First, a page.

MEPS 325:59-71 (2006)  -  doi:10.3354/meps325059

Pelagic photosymbiosis: rDNA assessment of diversity and evolution of dinoflagellate symbionts and planktonic foraminiferal hosts

Yonathan Shaked1, Colomban de Vargas1,2,*

1Institute of Marine and Coastal Sciences, Rutgers University, 71 Dudley Road, New Brunswick, New Jersey 08901, USA
2Station Biologique de Roscoff, Equipe ‘Evolution du Plancton et Paleoceans’, UMR 7144, CNRS, Place George Teissier, Roscoff 29682, France
*Corresponding author. Email:

ABSTRACT: We present large subunit (LSU) and internal transcribed spacer (ITS) rDNA based phylogenies of symbiotic dinoflagellates retrieved from single-cell planktonic foraminifera collected around the world. All modern foraminiferal species involved in such symbiosis are included in our analyses. The pelagic symbiotic dinoflagellates form a monophyletic group sister to the Symbiodinium species complex found in coastal-benthic environments. The pelagic symbionts are descendants of free-living species and, together with the coastal-benthic Symbiodinium spp., they originated from the early Mesozoic suessiacean family represented by the extant Polarella glacialis. Out of hundreds of single planktonic foraminifera examined, 21 unique pelagic symbiont ribotypes were recognized, which could be divided into 2 main clades and 4 genetic subgroups. We observed an absence of specificity between the symbiont genetic types and the host genetic and morphological species. A few foraminifera even harbored dinoflagellates of more than one genetic subgroup. This genetic flexibility may be constrained by the fast life cycles of pelagic single-cell hosts, which acquire symbionts de novo from the ambient water at each generation. The obligatory transitional free-living stage of pelagic symbionts prior to acquisition by foraminiferal hosts may also explain their significantly lower rates of DNA substitution in comparison to their coastal-benthic relatives. We propose that the open ocean ecosystem has maintained photosymbioses involving a relatively low genetic diversity, but an extreme flexibility in the relationships between both partners, which also preserved their ancestral ability for independent life.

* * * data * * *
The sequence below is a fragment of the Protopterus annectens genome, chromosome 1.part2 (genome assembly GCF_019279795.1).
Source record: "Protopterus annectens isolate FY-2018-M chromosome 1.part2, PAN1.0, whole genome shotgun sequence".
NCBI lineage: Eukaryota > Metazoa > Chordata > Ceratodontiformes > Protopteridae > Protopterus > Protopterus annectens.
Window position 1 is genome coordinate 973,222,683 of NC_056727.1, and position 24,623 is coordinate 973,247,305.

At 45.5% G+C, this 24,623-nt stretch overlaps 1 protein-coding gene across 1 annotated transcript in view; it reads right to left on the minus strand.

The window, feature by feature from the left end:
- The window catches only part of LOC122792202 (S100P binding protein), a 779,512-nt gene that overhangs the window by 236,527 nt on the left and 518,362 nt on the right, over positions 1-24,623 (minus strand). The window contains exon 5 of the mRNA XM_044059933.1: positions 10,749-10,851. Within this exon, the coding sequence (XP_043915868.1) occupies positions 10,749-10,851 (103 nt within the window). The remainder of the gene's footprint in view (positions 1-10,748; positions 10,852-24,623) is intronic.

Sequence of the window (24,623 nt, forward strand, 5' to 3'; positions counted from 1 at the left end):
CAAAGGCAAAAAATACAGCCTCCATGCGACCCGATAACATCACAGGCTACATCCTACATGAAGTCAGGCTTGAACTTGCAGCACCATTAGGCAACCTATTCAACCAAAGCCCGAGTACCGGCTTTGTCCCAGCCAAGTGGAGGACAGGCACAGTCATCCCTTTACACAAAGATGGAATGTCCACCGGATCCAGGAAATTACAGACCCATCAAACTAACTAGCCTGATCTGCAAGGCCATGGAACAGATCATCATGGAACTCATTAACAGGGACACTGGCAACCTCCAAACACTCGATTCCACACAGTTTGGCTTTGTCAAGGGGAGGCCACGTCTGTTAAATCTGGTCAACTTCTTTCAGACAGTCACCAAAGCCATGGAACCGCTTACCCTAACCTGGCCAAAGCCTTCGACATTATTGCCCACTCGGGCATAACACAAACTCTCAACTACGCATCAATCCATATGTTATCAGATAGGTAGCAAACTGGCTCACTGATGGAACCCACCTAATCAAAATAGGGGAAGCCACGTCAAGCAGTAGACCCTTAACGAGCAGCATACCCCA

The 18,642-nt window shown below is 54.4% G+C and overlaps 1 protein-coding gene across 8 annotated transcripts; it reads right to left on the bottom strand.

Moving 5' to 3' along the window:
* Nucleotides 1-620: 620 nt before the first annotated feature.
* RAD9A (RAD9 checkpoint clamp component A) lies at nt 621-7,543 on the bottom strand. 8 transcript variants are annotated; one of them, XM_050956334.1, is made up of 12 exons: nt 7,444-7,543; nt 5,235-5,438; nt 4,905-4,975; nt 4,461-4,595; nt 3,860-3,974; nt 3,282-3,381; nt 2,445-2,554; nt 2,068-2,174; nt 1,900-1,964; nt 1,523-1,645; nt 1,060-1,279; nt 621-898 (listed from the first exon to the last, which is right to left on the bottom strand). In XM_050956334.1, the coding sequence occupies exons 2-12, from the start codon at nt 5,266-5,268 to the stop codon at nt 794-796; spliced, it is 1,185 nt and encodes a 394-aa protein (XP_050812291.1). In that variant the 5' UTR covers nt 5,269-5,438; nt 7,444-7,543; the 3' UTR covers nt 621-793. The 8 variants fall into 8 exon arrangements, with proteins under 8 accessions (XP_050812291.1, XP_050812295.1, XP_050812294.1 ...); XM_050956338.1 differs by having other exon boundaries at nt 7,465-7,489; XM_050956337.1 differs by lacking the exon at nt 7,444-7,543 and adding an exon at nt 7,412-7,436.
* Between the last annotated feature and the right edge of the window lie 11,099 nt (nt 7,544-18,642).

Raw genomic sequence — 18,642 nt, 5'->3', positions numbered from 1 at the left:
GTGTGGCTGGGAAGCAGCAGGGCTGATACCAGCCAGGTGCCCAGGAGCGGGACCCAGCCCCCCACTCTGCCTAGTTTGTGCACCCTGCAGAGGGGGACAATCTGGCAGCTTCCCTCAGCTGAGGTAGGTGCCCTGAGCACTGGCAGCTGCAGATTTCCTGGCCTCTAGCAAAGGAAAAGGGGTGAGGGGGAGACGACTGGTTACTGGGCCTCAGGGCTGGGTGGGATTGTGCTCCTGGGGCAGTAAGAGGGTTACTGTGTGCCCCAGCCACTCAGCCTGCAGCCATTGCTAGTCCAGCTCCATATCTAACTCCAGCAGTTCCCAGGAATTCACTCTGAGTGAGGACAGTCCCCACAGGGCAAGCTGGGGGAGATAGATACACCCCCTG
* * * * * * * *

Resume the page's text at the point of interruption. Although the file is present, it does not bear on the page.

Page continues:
KEY WORDS: Symbiosis · Planktonic foraminifer · Dinoflagellate · Open ocean · Suessiales


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